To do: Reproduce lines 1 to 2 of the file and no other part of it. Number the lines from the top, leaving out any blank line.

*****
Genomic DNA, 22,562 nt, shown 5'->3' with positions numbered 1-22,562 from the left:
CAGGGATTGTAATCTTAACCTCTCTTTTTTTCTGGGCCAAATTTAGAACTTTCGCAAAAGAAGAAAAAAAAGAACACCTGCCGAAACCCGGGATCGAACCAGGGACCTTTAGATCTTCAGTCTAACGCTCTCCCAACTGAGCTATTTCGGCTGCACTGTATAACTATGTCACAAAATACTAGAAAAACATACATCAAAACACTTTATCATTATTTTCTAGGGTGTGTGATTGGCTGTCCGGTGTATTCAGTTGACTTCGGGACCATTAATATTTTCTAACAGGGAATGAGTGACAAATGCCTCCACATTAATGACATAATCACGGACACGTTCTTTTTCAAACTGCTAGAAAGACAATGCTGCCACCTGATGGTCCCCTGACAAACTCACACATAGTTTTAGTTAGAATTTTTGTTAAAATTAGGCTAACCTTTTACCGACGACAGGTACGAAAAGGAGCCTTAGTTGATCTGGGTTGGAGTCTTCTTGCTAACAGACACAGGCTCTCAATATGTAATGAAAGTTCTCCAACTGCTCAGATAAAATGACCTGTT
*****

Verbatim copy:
Genomic DNA, 22,562 nt, shown 5'->3' with positions numbered 1-22,562 from the left:
CAGGGATTGTAATCTTAACCTCTCTTTTTTTCTGGGCCAAATTTAGAACTTTCGCAAAAGAAGAAAAAAAAGAACACCTGCCGAAACCCGGGATCGAACCAGGGACCTTTAGATCTTCAGTCTAACGCTCTCCCAACTGAGCTATTTCGGCTGCACTGTATAACTATGTCACAAAATACTAGAAAAACATACATCAAAACACTTTATCATTATTTTCTAGGGTGTGTGATTGGCTGTCCGGTGTATTCAGTTGACTTCGGGACCATTAATATTTTCTAACAGGGAATGAGTGACAAATGCCTCCACATTAATGACATAATCACGGACACGTTCTTTTTCAAACTGCTAGAAAGACAATGCTGCCACCTGATGGTCCCCTGACAAACTCACACATAGTTTTAGTTAGAATTTTTGTTAAAATTAGGCTAACCTTTTACCGACGACAGGTACGAAAAGGAGCCTTAGTTGATCTGGGTTGGAGTCTTCTTGCTAACAGACACAGGCTCTCAATATGTAATGAAAGTTCTCCAACTGCTCAGATAAAATGACCTGTT